What is a “non-option argument”?

I am trying to understand info who but completly fail at the term »non-option argument«. Can someone please explain this term to me in simple words or an example?

UPDATE: from ‘ info who’ :

If given no non-option arguments, `who’ prints the following
information for each user currently logged on: login name, terminal
line, login time, and remote hostname or X display.

If given one non-option argument, who' uses that instead of a
default system-maintained file (often
/var/run/utmp’ or /etc/utmp')
as the name of the file containing the record of users logged on.
/var/log/wtmp’ is commonly given as an argument to `who’ to look at
who has previously logged on.

If given two non-option arguments, who' prints only the entry for
the user running it (determined from its standard input), preceded by
the hostname. Traditionally, the two arguments given are
am i’, as
in `who am i’.

I [thought to] know the difference between an argument and an option, but this [again] nixes a lot.

Answers:

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Method 1

The terminology is not completely fixed, so different documentation uses different terms, or worse, the same terms with different meanings. The terminology in the man page you’re reading is a common one. It is the one used in the POSIX standard. In a nutshell, each word after the command is an argument, and the arguments that start with - are options.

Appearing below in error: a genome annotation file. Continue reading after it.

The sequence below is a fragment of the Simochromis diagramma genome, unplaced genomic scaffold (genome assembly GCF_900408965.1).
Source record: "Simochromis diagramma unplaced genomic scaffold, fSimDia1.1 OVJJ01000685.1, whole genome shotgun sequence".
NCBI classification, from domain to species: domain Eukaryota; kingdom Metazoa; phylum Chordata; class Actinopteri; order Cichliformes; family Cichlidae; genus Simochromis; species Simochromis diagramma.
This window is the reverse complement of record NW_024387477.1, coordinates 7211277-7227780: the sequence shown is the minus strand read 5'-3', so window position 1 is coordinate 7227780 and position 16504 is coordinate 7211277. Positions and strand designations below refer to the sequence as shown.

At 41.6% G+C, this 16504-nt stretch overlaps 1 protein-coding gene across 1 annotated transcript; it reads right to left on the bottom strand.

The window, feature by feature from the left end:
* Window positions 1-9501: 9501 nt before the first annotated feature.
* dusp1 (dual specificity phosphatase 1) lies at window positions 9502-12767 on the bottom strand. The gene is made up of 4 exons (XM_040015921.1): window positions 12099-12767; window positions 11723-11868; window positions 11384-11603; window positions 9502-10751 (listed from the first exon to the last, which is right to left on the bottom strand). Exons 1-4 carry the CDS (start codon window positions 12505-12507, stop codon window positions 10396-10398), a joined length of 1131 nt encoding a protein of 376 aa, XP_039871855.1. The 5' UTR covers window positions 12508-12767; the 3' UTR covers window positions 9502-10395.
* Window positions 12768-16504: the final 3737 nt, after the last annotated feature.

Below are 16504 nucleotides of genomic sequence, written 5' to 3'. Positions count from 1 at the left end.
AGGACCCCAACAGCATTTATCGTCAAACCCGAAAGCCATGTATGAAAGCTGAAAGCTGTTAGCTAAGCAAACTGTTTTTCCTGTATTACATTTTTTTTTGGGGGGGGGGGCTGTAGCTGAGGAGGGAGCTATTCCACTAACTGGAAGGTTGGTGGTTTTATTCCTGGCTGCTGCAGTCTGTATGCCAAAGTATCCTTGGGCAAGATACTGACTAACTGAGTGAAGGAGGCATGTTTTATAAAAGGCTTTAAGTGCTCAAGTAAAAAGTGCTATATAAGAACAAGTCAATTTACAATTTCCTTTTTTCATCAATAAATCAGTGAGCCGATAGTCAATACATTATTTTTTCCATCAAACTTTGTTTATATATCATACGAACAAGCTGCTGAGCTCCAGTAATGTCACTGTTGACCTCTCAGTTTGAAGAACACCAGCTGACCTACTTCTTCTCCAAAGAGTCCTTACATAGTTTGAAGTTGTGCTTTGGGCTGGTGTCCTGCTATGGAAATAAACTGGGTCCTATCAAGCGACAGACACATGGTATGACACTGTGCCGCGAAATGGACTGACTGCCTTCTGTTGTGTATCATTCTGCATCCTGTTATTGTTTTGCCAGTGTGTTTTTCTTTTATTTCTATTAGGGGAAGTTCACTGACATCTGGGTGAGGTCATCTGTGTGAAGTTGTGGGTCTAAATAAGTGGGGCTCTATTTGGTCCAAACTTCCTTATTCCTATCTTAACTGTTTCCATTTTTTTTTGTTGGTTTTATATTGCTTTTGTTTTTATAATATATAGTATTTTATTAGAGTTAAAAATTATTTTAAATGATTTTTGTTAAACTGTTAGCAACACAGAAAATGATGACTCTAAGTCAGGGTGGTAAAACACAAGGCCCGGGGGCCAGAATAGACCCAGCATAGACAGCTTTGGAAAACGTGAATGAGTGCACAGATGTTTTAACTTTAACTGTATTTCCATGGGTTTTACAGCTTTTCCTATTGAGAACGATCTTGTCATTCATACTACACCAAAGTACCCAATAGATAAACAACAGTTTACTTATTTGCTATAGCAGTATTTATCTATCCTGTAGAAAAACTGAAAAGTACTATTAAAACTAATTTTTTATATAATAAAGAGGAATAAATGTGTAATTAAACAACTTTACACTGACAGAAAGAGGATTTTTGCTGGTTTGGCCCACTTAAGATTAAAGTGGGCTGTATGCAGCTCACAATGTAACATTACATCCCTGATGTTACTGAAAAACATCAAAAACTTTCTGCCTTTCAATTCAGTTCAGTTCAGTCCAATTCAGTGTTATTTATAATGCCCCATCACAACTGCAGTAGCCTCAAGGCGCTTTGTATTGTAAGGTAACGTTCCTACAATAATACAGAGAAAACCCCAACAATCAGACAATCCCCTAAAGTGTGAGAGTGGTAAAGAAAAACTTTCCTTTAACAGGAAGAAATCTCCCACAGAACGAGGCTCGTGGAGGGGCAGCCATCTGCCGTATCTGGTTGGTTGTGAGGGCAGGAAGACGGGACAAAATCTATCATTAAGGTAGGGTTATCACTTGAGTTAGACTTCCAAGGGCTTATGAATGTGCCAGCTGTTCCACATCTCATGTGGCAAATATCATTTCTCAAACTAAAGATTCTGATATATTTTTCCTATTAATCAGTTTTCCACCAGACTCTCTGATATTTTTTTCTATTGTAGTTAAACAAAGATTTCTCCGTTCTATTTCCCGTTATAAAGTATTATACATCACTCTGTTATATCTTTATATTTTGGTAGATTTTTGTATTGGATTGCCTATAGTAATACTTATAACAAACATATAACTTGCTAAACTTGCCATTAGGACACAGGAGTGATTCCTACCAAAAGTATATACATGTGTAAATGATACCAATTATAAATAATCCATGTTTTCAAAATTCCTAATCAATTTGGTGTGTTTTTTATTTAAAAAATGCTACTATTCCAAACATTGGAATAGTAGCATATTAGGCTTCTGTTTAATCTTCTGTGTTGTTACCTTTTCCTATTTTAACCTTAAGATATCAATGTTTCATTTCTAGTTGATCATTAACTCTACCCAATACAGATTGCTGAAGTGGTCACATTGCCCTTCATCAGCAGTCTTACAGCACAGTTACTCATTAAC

Argument

In the shell command language, a parameter passed to a utility as the equivalent of a single string in the argv array created by one of the exec functions. An argument is one of the options, option-arguments, or operands following the command name.

Operand

An argument to a command that is generally used as an object supplying information to a utility necessary to complete its processing. Operands generally follow the options in a command line.

Option

An argument to a command that is generally used to specify changes in the utility’s default behavior.

“Utility” is what is generally called “command” (the standard uses the word utility to avoid ambiguity with the meaning of “command” that includes the arguments or even compound shell commands).

Most commands follow the standard utility argument syntax, where options start with a - (dash a.k.a. minus). So an option is something like -a (short option, follows the POSIX guidelines) or --all (long option, an extension from GNU). A non-option argument is an argument that doesn’t begin with -, or that consists solely of - (which who treats as a literal file name but many commands treat as meaning either standard input or standard output).

In addition, some options themselves have an argument. This argument can be passed in several ways:

  • For a single-letter option, in the same argument to the utility: foo -obar: bar is the argument to the single-letter option -o.
  • In the GNU long argument syntax, in the same argument, separated by an equal sign: foo --option=bar.
  • In a separate argument: foo -o bar or foo --option bar. If the option -o (or --option) takes an argument, then bar is the argument of the option -o (or --option). If -o (or --option) does not take an argument then bar is an operand.